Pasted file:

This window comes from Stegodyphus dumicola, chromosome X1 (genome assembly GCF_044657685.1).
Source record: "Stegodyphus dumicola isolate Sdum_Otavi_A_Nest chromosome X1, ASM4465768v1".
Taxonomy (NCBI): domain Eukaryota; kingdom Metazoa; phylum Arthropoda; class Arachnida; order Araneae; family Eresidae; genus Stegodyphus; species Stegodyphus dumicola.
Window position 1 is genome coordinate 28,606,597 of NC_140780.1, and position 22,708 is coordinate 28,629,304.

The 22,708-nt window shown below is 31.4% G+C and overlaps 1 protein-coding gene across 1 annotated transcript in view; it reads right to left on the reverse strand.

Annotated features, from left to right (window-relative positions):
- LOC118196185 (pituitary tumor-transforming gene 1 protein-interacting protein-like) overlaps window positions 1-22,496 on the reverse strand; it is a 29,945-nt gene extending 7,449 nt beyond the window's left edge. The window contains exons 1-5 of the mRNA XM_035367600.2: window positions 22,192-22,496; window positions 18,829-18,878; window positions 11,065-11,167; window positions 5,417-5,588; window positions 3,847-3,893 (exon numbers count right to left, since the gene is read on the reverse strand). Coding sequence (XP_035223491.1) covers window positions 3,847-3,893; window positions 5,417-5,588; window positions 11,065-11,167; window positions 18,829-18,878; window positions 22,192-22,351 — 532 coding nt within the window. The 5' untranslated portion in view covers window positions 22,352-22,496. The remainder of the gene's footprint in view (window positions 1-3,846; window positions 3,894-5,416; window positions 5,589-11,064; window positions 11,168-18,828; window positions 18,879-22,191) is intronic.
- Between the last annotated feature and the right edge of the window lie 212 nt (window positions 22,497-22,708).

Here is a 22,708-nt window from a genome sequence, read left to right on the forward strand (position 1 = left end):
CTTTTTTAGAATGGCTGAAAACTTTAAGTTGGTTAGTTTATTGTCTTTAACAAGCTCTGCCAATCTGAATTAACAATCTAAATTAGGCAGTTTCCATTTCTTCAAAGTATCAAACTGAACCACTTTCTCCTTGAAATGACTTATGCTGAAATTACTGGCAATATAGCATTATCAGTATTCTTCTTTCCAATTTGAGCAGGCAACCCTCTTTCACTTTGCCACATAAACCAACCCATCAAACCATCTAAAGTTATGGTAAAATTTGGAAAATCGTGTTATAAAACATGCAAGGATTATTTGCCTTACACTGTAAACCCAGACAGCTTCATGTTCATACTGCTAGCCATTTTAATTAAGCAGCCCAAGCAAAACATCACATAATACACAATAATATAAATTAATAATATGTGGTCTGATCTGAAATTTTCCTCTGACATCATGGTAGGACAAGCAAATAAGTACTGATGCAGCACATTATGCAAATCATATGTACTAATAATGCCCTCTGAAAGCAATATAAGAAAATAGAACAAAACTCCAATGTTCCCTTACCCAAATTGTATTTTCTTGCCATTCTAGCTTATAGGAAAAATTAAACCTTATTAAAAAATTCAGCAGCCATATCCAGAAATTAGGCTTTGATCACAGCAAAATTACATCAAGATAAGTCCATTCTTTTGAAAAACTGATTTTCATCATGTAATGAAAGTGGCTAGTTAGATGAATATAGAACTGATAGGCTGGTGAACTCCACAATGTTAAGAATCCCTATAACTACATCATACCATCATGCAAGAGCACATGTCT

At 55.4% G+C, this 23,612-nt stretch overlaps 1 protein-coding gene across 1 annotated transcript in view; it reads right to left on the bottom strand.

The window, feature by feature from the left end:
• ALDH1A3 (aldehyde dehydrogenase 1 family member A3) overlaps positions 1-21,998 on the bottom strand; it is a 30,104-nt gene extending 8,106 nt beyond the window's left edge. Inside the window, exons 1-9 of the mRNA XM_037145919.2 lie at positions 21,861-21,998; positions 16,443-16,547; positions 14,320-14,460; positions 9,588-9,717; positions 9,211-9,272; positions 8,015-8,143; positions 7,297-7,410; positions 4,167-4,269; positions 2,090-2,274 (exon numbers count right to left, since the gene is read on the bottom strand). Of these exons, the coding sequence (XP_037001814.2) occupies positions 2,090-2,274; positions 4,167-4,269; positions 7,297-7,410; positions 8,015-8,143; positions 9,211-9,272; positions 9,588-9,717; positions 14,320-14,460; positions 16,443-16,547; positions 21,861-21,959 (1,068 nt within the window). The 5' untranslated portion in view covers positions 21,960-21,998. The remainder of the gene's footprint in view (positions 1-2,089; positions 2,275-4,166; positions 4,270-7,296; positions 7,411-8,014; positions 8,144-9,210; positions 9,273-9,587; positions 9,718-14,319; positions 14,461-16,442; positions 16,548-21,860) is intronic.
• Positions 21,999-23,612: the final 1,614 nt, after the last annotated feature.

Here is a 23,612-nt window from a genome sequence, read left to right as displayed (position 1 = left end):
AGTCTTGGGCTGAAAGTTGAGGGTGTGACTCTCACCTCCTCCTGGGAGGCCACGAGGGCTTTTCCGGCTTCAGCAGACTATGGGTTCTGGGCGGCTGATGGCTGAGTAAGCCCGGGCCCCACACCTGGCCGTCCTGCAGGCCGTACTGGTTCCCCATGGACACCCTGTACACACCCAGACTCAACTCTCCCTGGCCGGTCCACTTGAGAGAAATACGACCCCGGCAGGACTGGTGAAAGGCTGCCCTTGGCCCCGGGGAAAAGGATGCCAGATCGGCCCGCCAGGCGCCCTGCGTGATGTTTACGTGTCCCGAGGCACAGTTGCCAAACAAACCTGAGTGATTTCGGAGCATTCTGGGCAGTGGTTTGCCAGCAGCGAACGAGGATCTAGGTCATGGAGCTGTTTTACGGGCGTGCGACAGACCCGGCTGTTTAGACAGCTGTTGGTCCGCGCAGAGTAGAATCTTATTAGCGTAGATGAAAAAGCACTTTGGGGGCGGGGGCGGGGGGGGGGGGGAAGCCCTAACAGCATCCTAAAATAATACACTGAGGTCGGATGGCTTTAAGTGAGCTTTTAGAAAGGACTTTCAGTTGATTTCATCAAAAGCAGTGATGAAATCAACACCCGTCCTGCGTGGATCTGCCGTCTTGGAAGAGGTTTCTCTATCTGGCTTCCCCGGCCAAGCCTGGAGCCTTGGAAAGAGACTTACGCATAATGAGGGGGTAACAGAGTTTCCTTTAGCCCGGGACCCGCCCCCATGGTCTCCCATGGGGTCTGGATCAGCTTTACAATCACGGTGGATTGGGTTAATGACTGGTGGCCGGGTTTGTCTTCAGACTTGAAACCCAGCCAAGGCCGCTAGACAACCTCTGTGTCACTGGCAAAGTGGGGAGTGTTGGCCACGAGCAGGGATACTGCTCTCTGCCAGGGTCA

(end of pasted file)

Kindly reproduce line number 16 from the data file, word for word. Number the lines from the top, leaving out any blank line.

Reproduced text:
AGTCTTGGGCTGAAAGTTGAGGGTGTGACTCTCACCTCCTCCTGGGAGGCCACGAGGGCTTTTCCGGCTTCAGCAGACTATGGGTTCTGGGCGGCTGATGGCTGAGTAAGCCCGGGCCCCACACCTGGCCGTCCTGCAGGCCGTACTGGTTCCCCATGGACACCCTGTACACACCCAGACTCAACTCTCCCTGGCCGGTCCACTTGAGAGAAATACGACCCCGGCAGGACTGGTGAAAGGCTGCCCTTGGCCCCGGGGAAAAGGATGCCAGATCGGCCCGCCAGGCGCCCTGCGTGATGTTTACGTGTCCCGAGGCACAGTTGCCAAACAAACCTGAGTGATTTCGGAGCATTCTGGGCAGTGGTTTGCCAGCAGCGAACGAGGATCTAGGTCATGGAGCTGTTTTACGGGCGTGCGACAGACCCGGCTGTTTAGACAGCTGTTGGTCCGCGCAGAGTAGAATCTTATTAGCGTAGATGAAAAAGCACTTTGGGGGCGGGGGCGGGGGGGGGGGGGAAGCCCTAACAGCATCCTAAAATAATACACTGAGGTCGGATGGCTTTAAGTGAGCTTTTAGAAAGGACTTTCAGTTGATTTCATCAAAAGCAGTGATGAAATCAACACCCGTCCTGCGTGGATCTGCCGTCTTGGAAGAGGTTTCTCTATCTGGCTTCCCCGGCCAAGCCTGGAGCCTTGGAAAGAGACTTACGCATAATGAGGGGGTAACAGAGTTTCCTTTAGCCCGGGACCCGCCCCCATGGTCTCCCATGGGGTCTGGATCAGCTTTACAATCACGGTGGATTGGGTTAATGACTGGTGGCCGGGTTTGTCTTCAGACTTGAAACCCAGCCAAGGCCGCTAGACAACCTCTGTGTCACTGGCAAAGTGGGGAGTGTTGGCCACGAGCAGGGATACTGCTCTCTGCCAGGGTCA